When it comes to some of the big-name private equity real estate funds, it can be challenging to disrupt their world and their billion-dollar deals. However, even though these celebrated firms are bringing in large funds and scooping up trophy properties, they might not be earning the best returns on their investments. Some of the top private equity real estate asset managers like Blackstone, Lone Star Funds, and Brookfield Asset Management have mastered the art of raising capital, and there is a good reason for this.
Private equity real estate provides a refuge from the volatility that comes with public equities. Now, while these three top firms have seen great success, further analyses looking at private equity real estate funds with first investments between 2005 and 2015, big funds such as Blackstone, etc. don’t always bring in the highest returns. In fact, the average net internal rate of return for funds that had at least $1 billion in assets was 5.7%, whereas funds with $200 million or less had a net IRR of 11.2%. That being said, let’s take a look at how these smaller real estate private equity funds can generate bigger returns.
The private markets have their inefficiencies. For example, the lower end of the market is not as efficient as the higher end of the market which allows smaller managers to deliver real active returns on investment. These private funds that focus on the smaller deal sizes are more likely to find and capitalize on any pricing mistakes. These properties are not as obvious or as desirable to a wide range of buyers. Plus, valuations can be more subjective because they are based on local comps and market conditions and done by buyers who have different criteria and levels of expertise. Similar to politics, all of real estate is local and a major real estate fund might not have the insight on the ground to see market opportunities, not only in acquisitions but also when it comes to marketing or managing a property for better returns on investment.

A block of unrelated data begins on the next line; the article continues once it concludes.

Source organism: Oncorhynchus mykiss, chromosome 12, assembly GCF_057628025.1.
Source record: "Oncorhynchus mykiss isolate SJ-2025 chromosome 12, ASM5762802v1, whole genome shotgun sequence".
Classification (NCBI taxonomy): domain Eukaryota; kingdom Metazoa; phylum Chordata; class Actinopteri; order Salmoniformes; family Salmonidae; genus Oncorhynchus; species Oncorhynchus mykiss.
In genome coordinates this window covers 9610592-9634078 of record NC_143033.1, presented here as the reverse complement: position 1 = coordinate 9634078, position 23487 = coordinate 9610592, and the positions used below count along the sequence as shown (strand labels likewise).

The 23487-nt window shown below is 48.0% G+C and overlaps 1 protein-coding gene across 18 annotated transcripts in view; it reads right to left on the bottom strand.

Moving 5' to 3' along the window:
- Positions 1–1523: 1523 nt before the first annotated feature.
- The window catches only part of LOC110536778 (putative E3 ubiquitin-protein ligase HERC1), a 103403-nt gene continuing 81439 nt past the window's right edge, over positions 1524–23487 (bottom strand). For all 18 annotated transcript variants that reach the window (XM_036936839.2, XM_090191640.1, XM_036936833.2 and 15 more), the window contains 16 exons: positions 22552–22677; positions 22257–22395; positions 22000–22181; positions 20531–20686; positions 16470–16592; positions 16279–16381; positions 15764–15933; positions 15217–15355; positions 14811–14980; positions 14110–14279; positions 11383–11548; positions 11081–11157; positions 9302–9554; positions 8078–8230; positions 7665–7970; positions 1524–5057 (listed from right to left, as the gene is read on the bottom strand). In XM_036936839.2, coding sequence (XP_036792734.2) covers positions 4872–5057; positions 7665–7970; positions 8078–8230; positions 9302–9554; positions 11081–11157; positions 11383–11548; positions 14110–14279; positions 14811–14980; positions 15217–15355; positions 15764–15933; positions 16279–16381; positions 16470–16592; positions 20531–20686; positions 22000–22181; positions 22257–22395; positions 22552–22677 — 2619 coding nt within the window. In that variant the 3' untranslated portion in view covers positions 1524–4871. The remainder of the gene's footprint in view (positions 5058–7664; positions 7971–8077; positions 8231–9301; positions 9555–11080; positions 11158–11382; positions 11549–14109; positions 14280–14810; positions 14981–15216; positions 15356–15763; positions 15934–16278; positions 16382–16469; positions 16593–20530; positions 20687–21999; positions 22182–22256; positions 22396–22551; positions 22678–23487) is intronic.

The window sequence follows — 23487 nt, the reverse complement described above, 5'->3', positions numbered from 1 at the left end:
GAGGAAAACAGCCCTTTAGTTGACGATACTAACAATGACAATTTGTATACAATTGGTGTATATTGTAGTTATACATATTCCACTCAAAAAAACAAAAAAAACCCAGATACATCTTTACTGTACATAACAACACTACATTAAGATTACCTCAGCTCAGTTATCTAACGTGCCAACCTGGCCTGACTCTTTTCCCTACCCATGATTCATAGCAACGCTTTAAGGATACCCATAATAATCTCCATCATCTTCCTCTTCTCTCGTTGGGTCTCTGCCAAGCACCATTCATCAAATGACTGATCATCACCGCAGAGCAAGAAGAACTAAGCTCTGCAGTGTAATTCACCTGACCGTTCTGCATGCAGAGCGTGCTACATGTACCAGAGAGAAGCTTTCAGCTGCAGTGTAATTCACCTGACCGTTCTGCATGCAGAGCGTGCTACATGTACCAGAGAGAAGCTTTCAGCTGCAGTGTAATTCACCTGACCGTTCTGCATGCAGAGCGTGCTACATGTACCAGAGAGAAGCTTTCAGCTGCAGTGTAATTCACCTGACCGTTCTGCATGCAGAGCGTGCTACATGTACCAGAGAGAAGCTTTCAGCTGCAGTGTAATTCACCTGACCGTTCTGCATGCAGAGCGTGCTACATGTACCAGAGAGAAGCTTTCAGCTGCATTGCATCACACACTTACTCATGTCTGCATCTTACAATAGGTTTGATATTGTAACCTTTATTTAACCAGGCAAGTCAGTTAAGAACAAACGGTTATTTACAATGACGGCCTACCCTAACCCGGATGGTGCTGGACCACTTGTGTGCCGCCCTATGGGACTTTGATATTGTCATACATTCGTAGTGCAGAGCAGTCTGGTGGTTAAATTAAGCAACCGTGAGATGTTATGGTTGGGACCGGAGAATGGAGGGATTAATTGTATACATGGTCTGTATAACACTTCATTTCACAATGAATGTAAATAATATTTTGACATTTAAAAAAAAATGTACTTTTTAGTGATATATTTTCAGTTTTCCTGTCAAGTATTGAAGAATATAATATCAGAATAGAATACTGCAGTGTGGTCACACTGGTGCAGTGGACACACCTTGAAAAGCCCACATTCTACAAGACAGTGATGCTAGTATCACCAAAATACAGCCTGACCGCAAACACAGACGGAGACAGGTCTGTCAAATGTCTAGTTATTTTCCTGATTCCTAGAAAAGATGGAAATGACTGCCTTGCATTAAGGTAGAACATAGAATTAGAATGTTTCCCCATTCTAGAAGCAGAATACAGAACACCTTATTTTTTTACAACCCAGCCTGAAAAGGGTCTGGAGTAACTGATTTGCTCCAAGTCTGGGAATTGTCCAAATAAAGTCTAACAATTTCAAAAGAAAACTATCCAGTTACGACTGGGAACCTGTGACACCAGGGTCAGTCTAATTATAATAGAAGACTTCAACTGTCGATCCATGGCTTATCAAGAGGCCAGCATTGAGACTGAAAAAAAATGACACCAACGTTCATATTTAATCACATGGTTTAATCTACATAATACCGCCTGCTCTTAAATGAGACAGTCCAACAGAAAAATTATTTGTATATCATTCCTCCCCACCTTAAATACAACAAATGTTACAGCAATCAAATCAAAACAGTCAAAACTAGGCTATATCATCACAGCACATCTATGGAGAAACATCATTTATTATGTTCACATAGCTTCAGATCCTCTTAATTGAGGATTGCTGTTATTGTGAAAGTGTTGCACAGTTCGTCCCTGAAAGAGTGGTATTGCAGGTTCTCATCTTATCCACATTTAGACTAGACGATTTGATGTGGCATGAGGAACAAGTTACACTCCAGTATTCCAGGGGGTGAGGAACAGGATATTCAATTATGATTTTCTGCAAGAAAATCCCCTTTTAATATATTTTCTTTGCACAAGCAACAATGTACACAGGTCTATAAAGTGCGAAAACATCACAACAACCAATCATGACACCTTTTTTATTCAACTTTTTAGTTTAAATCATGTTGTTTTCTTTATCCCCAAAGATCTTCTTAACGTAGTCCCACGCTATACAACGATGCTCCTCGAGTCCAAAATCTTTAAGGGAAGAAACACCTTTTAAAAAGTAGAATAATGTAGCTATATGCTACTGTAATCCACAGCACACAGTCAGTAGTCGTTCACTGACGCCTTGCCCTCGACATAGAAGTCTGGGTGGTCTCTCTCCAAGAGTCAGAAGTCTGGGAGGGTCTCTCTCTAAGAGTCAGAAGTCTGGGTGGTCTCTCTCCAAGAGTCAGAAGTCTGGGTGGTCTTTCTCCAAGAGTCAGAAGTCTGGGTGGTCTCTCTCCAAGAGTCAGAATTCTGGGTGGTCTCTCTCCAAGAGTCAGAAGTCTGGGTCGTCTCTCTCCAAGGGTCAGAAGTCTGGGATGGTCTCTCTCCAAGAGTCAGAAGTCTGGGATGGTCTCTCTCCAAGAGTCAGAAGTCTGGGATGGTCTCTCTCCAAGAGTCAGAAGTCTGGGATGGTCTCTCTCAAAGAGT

The size of a real estate fund influences not only its strategic priorities but also the ability to invest capital efficiently. For example, a large fund that has billions of dollars to invest will need to rely on the platforms of other managers to distribute those funds. To achieve this, they often need to partner with regional operators to invest those large sums of money, maintain a constant deal flow and pay them—and themselves—before they pay the investors. It is the double layer of fees that cause their underperformance. When you invest with a smaller manager, you have fewer middlemen to deal with, so investors have a better chance to earn a higher return.
So, as you can see while the major private equity real estate funds have more assets to work with, that does not always translate into higher returns for the investors. There are a variety of factors that go into the process that tends to work in favor of smaller private funds which is why they are capable of generating bigger and better returns on their investments.